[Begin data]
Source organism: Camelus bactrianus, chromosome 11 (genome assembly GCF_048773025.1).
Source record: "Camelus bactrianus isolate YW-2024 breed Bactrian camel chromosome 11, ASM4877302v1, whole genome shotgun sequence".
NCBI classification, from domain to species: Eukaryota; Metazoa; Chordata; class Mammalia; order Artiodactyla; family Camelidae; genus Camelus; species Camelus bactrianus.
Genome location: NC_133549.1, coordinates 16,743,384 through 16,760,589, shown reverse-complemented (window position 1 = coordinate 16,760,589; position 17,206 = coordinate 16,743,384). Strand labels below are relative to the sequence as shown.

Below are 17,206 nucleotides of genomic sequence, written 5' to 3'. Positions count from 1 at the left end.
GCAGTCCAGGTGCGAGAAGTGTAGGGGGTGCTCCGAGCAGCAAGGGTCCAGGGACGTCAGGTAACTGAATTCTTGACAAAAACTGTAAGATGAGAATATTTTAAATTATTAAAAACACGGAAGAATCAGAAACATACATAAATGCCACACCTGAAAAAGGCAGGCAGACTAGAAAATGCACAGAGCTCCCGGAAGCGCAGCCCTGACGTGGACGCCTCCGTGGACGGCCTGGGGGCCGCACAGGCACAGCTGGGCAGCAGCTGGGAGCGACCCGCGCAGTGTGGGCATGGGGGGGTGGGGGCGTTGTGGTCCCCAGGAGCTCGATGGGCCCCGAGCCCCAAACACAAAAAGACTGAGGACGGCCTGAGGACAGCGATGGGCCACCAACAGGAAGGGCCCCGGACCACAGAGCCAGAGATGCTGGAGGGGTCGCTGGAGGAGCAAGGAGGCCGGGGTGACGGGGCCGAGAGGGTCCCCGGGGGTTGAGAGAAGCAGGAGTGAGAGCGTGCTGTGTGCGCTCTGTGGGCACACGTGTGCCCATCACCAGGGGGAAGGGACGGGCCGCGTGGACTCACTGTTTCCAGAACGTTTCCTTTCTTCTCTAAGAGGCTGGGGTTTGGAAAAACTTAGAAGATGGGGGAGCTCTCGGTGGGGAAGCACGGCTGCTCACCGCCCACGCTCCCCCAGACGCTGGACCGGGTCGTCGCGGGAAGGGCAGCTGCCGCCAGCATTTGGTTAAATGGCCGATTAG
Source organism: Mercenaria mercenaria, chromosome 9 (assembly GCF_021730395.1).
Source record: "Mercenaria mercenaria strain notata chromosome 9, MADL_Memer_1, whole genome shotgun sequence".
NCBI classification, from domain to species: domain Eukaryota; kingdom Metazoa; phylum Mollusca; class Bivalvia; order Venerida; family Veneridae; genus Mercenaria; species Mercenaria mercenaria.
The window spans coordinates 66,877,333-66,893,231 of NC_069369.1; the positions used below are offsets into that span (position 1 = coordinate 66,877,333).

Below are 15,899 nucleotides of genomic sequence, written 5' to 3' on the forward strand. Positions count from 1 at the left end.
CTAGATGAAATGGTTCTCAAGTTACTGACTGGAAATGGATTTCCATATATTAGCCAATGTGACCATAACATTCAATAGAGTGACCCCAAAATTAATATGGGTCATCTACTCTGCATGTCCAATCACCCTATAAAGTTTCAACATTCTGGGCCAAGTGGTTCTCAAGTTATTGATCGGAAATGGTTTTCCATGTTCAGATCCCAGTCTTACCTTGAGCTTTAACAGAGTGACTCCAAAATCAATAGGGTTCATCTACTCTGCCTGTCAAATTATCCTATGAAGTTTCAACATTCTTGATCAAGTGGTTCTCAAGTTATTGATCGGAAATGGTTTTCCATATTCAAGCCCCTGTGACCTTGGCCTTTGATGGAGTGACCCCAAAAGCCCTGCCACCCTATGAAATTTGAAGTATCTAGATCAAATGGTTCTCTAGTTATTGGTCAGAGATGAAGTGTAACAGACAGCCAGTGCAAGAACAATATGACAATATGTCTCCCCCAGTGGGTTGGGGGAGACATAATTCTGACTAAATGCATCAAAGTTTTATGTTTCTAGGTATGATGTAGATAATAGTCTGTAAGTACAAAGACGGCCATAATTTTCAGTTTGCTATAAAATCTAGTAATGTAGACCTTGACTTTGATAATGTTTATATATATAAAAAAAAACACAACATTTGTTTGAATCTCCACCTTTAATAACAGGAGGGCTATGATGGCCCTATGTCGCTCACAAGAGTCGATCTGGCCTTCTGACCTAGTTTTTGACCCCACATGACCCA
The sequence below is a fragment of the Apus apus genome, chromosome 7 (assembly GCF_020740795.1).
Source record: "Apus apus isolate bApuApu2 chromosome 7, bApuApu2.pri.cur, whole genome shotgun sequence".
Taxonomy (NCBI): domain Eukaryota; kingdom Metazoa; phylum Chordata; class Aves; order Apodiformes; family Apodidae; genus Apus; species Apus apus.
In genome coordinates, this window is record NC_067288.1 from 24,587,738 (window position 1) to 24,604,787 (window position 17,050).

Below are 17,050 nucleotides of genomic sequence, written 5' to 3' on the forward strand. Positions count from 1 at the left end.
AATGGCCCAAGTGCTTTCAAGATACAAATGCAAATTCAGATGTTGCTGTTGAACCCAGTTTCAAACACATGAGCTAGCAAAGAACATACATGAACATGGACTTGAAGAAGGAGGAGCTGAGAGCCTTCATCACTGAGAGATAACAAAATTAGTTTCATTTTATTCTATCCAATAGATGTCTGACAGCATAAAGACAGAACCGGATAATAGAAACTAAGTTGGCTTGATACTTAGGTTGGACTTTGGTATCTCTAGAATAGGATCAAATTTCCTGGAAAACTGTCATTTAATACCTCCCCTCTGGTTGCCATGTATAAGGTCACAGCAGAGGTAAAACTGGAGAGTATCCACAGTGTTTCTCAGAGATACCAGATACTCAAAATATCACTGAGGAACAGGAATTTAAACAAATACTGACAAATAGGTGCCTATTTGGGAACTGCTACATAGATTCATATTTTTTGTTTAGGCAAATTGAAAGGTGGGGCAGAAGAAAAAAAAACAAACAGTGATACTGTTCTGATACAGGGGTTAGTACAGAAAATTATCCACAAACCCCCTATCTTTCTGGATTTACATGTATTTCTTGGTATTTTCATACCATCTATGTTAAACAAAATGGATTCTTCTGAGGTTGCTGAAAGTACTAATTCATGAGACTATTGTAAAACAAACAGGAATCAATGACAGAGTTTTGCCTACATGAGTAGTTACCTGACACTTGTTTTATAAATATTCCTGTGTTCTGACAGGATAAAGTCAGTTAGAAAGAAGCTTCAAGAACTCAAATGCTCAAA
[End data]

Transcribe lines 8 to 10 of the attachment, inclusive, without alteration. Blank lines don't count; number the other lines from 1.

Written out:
Source record: "Mercenaria mercenaria strain notata chromosome 9, MADL_Memer_1, whole genome shotgun sequence".
NCBI classification, from domain to species: domain Eukaryota; kingdom Metazoa; phylum Mollusca; class Bivalvia; order Venerida; family Veneridae; genus Mercenaria; species Mercenaria mercenaria.
The window spans coordinates 66,877,333-66,893,231 of NC_069369.1; the positions used below are offsets into that span (position 1 = coordinate 66,877,333).